Aboukhalid K, Lamiri A, Agacka-Mołdoch M, Doroszewska T, Douaik A, Bakha M, et al.
Chemical polymorphism of Origanum compactum
grown in all natural habitats in Morocco. Chem Biodivers 2016;13:1126-39.
Du E, Gan L, Li Z, Wang W, Liu D, Guo Y.In vitro
antibacterial activity of thymol and carvacrol and their effects on broiler chickens challenged with Clostridium perfringens
. J Anim Sci Biotechnol 2015;6:58.
Koparal AT, Zeytinoglu M. Effects of carvacrol on a human non-small cell lung cancer (NSCLC) cell line, A549. Cytotechnology 2003;43:149-54.
Juliani HR, Simon JE. Antioxidant Activity of Basil. Trends New Crop New Uses. ASHS Press, Alexandria, VA; 2002. p. 575-9.
Özkan A, Erdoǧan A. A comparative evaluation of antioxidant and anticancer activity of essential oil from Origanum onites
(Lamiaceae) and its two major phenolic components. Turk J Biol 2011;35:735-42.
Kulisic T, Radonic A, Katalinic V, Milos M. Use of different methods for testing antioxidative activity of oregano essential oil. Food Chem 2004;85:633-40.
Baser KH. Biological and pharmacological activities of carvacrol and carvacrol bearing essential oils. Curr Pharm Des 2008;14:3106-19.
Benjilali B, Richard HM, Baritaux O. Etude des huiles essentielles de deux espèces d'Origan du Maroc: Origanum compactu
m Benth et Origanum elongatu
m Emb et Maire. Lebensm Wiss Technol 1986;19:22-6.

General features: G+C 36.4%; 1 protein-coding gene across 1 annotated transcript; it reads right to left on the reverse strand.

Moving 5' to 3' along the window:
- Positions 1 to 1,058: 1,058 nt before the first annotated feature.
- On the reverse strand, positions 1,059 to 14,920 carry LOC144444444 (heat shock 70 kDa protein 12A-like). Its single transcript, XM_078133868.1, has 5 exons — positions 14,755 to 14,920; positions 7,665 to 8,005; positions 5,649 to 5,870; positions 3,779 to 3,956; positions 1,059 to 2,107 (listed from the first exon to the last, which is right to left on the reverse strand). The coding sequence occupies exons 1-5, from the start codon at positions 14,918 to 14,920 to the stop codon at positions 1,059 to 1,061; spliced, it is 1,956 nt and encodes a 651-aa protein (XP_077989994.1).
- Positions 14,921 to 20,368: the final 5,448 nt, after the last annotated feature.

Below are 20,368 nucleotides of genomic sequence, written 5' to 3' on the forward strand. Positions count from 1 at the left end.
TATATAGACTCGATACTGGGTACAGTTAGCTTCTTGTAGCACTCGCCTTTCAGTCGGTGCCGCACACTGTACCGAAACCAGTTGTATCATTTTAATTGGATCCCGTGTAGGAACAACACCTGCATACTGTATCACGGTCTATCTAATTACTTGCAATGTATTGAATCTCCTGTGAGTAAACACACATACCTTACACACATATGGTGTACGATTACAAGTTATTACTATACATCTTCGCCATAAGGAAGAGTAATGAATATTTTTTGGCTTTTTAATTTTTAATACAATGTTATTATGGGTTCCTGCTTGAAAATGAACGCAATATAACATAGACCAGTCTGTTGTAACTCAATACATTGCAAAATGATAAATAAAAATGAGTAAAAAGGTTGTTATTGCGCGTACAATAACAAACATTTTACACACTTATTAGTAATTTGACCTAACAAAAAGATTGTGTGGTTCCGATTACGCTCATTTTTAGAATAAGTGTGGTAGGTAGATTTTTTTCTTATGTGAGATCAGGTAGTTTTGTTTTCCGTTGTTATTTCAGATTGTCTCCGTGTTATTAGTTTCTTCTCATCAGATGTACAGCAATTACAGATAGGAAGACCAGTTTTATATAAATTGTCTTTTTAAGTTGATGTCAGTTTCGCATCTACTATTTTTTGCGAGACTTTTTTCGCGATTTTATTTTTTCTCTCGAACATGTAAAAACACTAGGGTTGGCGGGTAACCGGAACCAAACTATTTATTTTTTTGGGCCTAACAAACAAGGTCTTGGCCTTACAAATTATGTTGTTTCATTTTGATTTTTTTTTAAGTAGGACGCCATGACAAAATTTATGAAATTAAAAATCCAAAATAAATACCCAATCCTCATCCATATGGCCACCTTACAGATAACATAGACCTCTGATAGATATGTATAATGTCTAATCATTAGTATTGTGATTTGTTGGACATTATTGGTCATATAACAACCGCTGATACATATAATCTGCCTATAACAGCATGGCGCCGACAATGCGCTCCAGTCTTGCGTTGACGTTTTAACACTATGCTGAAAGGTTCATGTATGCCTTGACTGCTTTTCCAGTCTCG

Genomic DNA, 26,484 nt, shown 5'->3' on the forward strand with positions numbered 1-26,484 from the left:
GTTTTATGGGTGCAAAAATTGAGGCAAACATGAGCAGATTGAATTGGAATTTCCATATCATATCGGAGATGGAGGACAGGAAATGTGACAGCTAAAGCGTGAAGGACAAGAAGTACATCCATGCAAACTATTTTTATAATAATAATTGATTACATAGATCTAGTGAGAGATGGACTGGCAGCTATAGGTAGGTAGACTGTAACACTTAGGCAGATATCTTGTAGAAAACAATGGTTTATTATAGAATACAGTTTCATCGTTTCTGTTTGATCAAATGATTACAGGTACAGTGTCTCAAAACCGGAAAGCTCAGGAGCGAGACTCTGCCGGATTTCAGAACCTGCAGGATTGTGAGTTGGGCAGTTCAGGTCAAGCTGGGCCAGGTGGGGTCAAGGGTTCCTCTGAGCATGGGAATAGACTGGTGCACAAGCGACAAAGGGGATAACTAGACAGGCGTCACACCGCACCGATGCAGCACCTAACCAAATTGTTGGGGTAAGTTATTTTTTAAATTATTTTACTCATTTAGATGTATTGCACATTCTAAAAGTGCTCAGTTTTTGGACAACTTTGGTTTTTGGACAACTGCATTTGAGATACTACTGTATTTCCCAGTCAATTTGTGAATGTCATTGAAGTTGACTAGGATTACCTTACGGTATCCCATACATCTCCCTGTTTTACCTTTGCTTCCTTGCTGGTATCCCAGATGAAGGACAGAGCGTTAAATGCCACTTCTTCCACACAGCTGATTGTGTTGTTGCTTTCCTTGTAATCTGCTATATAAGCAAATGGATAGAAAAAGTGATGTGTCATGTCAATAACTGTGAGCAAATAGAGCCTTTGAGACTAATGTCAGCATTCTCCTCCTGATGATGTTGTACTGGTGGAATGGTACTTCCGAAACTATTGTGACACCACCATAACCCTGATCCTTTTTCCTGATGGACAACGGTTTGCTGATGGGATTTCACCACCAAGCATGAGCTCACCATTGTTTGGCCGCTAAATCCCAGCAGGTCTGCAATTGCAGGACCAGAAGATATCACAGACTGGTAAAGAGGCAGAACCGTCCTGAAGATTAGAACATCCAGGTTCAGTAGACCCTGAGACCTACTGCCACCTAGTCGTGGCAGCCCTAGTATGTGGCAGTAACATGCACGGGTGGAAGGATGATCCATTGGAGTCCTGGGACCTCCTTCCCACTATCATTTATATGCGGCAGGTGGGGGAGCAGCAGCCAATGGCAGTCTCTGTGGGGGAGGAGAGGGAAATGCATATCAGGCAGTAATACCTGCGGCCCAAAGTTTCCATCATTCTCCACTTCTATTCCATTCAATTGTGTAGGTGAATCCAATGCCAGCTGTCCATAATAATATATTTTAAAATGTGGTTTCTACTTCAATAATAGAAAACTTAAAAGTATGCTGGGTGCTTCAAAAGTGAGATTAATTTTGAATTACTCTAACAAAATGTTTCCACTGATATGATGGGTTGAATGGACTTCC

Ramzi H, Ismaili MR, Aberchane M, Zaanoun S. Chemical characterization and acaricidal activity of Thymus satureioides
C. & B. and Origanum elongatum
E. & M. (Lamiaceae) essential oils against Varroa destructor Anderson & Trueman (Acari: Varroidae). Ind Crops Prod 2017;108:201-7.
Bakha M, El Mtili N, Machon N, Aboukhalid K, Amchra FZ, Khiraoui A, et al
. Intraspecific chemical variability of essential oils of Moroccan endemic Origanum elongatum
L. (Lamiaceae) from its whole natural habitats. Arabian J Chem 2018. https://doi.org/10.1016/j.arabjc.2018.08.015
Perry NB, Anderson RE, Brennan NJ, Douglas MH, Heaney AJ, McGimpsey JA, et al.
Essential oils from dalmatian sage (Salvia officinalis
l.): Variations among individuals, plant parts, seasons, and sites. J Agric Food Chem 1999;47:2048-54.
Koleva II, van Beek TA, Linssen JP, de Groot A, Evstatieva LN. Screening of plant extracts for antioxidant activity: A comparative study on three testing methods. Phytochem Anal 2002;13:8-17.
Molyneux P. The use of stable free radical diphenylpicrylhydrazyl (DPPH) for estimating antioxidant activity. Songklanakarin J Sci Technol 2004;26:211-9.
Ipek E, Zeytinoglu H, Okay S, Tuylu BA, Kurkcuoglu M, Baser KH. Genotoxicity and antigenotoxicity of Origanum